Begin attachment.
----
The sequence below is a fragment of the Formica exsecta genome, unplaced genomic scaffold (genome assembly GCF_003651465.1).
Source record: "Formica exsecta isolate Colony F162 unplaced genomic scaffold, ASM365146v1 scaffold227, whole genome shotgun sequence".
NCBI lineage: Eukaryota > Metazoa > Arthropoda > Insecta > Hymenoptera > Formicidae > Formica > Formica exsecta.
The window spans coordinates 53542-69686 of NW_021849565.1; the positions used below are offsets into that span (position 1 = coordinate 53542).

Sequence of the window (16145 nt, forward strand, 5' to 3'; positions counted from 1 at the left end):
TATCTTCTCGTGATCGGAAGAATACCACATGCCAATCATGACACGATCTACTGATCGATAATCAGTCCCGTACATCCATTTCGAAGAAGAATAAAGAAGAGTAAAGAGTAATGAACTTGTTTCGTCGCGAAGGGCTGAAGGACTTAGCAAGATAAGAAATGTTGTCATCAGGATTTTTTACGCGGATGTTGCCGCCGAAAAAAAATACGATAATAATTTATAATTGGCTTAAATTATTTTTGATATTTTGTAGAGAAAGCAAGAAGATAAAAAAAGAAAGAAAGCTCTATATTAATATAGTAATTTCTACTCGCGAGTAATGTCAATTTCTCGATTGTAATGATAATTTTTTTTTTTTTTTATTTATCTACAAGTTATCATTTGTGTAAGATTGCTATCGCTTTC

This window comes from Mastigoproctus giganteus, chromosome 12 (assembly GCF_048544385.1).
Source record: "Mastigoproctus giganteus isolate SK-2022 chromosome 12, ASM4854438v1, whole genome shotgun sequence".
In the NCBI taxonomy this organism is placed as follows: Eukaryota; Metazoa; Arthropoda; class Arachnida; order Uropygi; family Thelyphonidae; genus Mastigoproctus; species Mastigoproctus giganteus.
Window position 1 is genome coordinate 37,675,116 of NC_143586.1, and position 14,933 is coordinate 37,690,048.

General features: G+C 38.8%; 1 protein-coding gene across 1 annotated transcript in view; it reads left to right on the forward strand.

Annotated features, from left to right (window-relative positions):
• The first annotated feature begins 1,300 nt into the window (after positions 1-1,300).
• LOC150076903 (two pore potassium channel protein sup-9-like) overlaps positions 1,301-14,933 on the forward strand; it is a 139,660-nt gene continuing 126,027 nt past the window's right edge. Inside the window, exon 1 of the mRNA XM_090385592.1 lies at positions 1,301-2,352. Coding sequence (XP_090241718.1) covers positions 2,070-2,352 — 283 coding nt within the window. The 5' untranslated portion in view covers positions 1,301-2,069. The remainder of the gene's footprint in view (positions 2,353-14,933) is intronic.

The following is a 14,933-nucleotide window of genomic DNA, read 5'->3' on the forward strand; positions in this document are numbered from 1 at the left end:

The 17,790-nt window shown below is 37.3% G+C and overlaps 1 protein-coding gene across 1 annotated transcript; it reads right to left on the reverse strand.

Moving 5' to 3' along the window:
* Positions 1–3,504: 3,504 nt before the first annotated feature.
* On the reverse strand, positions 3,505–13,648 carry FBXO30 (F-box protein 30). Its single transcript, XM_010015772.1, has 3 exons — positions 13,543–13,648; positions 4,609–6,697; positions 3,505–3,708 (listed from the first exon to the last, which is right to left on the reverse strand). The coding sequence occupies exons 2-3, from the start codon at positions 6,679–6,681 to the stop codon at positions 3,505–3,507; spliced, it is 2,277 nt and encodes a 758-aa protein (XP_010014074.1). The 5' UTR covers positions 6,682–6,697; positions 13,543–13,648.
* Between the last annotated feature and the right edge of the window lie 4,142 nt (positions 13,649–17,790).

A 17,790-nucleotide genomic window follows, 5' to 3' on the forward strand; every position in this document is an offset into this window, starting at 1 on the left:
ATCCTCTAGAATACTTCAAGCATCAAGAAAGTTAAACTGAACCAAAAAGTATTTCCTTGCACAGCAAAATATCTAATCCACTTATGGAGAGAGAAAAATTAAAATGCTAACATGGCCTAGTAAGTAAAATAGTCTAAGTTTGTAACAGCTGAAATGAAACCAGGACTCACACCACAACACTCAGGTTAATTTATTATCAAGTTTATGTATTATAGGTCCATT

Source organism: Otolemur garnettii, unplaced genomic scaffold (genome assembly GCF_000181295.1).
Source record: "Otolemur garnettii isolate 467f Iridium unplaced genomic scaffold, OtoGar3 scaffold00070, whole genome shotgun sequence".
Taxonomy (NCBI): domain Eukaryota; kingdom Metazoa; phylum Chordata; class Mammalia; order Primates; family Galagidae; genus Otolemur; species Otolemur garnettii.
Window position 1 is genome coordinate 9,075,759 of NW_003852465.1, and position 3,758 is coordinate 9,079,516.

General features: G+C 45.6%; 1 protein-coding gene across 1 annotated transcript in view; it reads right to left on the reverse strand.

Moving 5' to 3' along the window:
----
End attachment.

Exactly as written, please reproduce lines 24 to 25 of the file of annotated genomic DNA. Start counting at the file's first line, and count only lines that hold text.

Source record: "Otolemur garnettii isolate 467f Iridium unplaced genomic scaffold, OtoGar3 scaffold00070, whole genome shotgun sequence".
Taxonomy (NCBI): domain Eukaryota; kingdom Metazoa; phylum Chordata; class Mammalia; order Primates; family Galagidae; genus Otolemur; species Otolemur garnettii.